Author: Kate Bowers
Date: January 15, 2022
Source: Publicly Schooled
“Teachers unions insist they are a necessary part of a teacher’s career. A teacher paying nine hundred dollars per year in union dues over twenty years will have paid $18,000. Presumably this is for collective bargaining, legal protection and a “voice” in education policy. But what do they actually receive in return?
Collective bargaining includes negotiating compensation packages. All teachers are paid via a lock-step salary schedule. This means no teacher receives monetary recognition for a job well done. The union maintains the impression that any teacher can do the job as well as another. Individual successes have no place. Everyone’s workload is to be the same. Innovation is stifled. Morale plummets when workers are boxed into such conformity.
Most clubs, associations and the like are transparent about how monies are spent. Union members are not given audited fiscal reports. Few teachers really know the cost of collective bargaining. Nor do they know what percent of dues covers their legal services. When I conducted a survey, only one-third could tell me the yearly amount of their dues. Few could say if dues went to the local, state or national union affiliate. Why are members kept in the dark?
In 2018, the U.S. Supreme Court case Janus vs. AFSCME freed government employees from mandatory union dues. These were deemed a violation of free speech and association. Unions could no longer require dues. They also were ordered to explain that membership meant relinquishing some free speech and association rights to the union. Rather than explain this to members, the union got busy placing loopholes in the system. Members signed up – told by their union it was “recommitment” in light of “people out to bust unions”. It was spun as an act of solidarity. It should’ve been a time of truth-telling and informing. To this day, a large percentage of teachers have no idea what the Janus decision means for them.
It would make sense for teachers and parents to decide what is taught to students. Instead, union organizers sit on committees with government leaders. There, they make decisions for teachers, parents and students. School boards are side-stepped. Teachers’ union dues pay for lobbying and legislating. Except, teachers haven’t had a say. We didn’t ask for No Child Left Behind, Positive Behavior Intervention, Common Core, Comprehensive Sexuality Education, Social Emotional Learning or the Every Student Succeeds Act. But teacher money via unions promoted all of it. And the great teachers in this nation certainly didn’t want the students they love kept out of school for over a year! Yes, the unions made that decision too. Perhaps “teachers” should be removed from the moniker “teachers unions”.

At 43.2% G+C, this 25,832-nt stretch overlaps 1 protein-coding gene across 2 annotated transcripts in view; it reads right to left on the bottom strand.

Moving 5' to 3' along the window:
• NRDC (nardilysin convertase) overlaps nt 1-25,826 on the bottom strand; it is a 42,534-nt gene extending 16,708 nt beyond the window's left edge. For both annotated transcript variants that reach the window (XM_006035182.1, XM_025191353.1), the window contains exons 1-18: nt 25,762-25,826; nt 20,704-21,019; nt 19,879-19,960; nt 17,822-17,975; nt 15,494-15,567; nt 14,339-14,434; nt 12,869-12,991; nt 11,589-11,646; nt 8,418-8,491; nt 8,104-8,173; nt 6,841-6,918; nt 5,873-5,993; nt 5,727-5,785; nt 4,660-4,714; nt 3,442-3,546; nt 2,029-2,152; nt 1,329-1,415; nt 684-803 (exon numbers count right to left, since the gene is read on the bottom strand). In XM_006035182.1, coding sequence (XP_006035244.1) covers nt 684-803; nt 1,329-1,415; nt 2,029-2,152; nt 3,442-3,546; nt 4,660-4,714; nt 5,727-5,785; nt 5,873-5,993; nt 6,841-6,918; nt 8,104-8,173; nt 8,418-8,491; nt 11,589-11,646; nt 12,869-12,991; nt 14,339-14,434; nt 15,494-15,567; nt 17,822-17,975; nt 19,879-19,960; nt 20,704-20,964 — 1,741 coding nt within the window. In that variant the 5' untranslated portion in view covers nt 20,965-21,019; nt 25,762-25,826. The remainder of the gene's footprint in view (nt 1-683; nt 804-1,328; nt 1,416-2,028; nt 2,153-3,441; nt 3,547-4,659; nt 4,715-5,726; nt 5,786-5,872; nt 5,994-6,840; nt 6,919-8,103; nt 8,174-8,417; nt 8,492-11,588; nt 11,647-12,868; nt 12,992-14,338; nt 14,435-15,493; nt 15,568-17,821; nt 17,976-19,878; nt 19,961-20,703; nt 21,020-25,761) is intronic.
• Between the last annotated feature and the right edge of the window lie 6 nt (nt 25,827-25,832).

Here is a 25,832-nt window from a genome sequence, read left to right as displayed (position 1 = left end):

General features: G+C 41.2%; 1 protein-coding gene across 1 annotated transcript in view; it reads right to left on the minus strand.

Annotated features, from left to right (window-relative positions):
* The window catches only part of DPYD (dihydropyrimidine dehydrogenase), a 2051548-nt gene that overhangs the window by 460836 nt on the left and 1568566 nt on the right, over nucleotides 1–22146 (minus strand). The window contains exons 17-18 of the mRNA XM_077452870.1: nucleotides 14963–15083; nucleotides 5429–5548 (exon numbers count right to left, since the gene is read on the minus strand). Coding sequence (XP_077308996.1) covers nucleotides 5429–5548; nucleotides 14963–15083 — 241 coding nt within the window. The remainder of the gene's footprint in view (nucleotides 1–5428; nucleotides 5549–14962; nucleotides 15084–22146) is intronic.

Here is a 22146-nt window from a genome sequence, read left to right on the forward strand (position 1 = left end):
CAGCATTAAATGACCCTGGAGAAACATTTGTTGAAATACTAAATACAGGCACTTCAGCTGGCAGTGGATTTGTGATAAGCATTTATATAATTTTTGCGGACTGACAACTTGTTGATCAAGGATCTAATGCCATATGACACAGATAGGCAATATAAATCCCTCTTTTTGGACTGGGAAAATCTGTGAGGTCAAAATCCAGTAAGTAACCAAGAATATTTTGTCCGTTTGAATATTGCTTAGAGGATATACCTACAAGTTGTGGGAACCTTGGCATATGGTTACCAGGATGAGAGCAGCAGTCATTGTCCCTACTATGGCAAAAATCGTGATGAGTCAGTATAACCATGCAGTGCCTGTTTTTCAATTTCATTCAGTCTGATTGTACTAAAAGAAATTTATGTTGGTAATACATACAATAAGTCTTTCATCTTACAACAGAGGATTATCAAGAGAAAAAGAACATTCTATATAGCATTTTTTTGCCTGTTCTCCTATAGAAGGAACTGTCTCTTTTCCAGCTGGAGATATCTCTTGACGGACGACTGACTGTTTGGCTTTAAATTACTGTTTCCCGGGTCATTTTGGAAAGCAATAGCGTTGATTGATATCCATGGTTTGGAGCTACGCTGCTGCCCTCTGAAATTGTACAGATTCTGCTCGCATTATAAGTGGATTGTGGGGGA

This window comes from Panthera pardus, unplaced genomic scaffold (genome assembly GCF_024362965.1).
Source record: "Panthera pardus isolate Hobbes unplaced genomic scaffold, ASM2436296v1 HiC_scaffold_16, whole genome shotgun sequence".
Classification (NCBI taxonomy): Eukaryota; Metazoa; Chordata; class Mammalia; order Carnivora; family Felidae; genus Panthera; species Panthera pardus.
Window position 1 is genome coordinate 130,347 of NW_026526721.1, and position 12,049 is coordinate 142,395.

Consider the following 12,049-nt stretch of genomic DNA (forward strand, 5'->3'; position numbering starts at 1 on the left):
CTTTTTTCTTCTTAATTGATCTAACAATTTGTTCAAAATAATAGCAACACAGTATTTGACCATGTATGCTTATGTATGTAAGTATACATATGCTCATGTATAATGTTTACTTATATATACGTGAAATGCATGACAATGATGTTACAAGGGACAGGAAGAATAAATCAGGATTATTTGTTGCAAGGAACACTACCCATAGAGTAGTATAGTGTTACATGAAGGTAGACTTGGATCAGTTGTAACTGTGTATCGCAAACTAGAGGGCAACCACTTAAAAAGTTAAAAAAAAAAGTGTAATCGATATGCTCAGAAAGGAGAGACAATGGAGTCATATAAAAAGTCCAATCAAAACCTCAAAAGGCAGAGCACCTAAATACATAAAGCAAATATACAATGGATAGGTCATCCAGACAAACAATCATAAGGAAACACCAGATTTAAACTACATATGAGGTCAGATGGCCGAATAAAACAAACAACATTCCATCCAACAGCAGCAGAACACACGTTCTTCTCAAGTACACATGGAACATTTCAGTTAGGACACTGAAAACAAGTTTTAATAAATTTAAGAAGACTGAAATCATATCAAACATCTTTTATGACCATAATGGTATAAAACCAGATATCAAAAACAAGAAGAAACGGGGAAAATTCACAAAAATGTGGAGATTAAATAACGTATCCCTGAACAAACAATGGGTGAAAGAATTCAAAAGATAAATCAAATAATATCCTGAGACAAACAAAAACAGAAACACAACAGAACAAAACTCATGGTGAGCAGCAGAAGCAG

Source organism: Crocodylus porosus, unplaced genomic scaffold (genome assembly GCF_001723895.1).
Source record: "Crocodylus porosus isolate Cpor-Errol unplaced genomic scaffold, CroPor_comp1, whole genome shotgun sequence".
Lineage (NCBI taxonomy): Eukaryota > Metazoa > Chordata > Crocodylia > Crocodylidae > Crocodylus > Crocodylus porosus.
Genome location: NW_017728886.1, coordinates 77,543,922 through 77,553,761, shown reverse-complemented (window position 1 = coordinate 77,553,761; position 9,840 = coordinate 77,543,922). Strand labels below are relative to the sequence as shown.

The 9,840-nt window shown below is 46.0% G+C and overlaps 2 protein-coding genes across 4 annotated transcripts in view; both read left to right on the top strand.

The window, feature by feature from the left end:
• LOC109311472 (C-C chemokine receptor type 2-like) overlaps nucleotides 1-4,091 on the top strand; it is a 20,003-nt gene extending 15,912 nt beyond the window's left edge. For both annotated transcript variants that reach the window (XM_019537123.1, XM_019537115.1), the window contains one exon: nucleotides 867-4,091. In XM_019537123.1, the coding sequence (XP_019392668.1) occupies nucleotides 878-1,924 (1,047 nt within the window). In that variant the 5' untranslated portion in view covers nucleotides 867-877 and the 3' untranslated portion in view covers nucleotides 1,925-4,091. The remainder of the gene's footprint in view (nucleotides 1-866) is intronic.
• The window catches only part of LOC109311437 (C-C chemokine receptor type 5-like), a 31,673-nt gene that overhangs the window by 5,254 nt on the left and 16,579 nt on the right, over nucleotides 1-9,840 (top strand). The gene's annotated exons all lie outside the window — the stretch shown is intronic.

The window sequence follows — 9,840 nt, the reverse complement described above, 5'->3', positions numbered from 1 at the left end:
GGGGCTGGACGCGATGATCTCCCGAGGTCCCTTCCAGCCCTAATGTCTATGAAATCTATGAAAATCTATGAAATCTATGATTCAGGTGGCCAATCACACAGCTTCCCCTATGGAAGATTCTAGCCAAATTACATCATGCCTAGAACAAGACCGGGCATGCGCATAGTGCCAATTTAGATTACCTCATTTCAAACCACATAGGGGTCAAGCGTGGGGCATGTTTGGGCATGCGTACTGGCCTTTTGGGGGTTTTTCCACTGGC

The number one reason teachers give for paying a union is the legal protection. However, unions do not keep lawyers on retainer for the teachers they represent. Unpaid, busy coworkers accompany those reporting a grievance to administration. Grievances are handled by a series of steps outlined in teachers’ contracts. Most teachers haven’t read their own contract. It may be a shock when no union lawyer comes on the scene. Unresolved grievances may end up in the final procedural step, arbitration. In this situation, the union and the taxpayers (school district) split the cost 50/50. The National Education Association (NEA) spends about $6,000,000 per year on legal services for its teachers, according to 2019 NEA business item #8. There are rigid requirements for teachers to qualify for paid legal assistance from the union, according to their legal services plan. These include whether the situation is in the union’s best interest, important to public education and within the union’s budget, to name a few. None consider the teacher’s needs.
It appears teachers get nothing but smoke and mirrors for their thousands of dollars in union membership dues. I doubt the general public appreciates their teachers being harmed in these ways.”
Kate Bowers is the recognized Teacher Shepherd for For Kids & Country. Her writings may also be viewed on her blog at Publicly Schooled.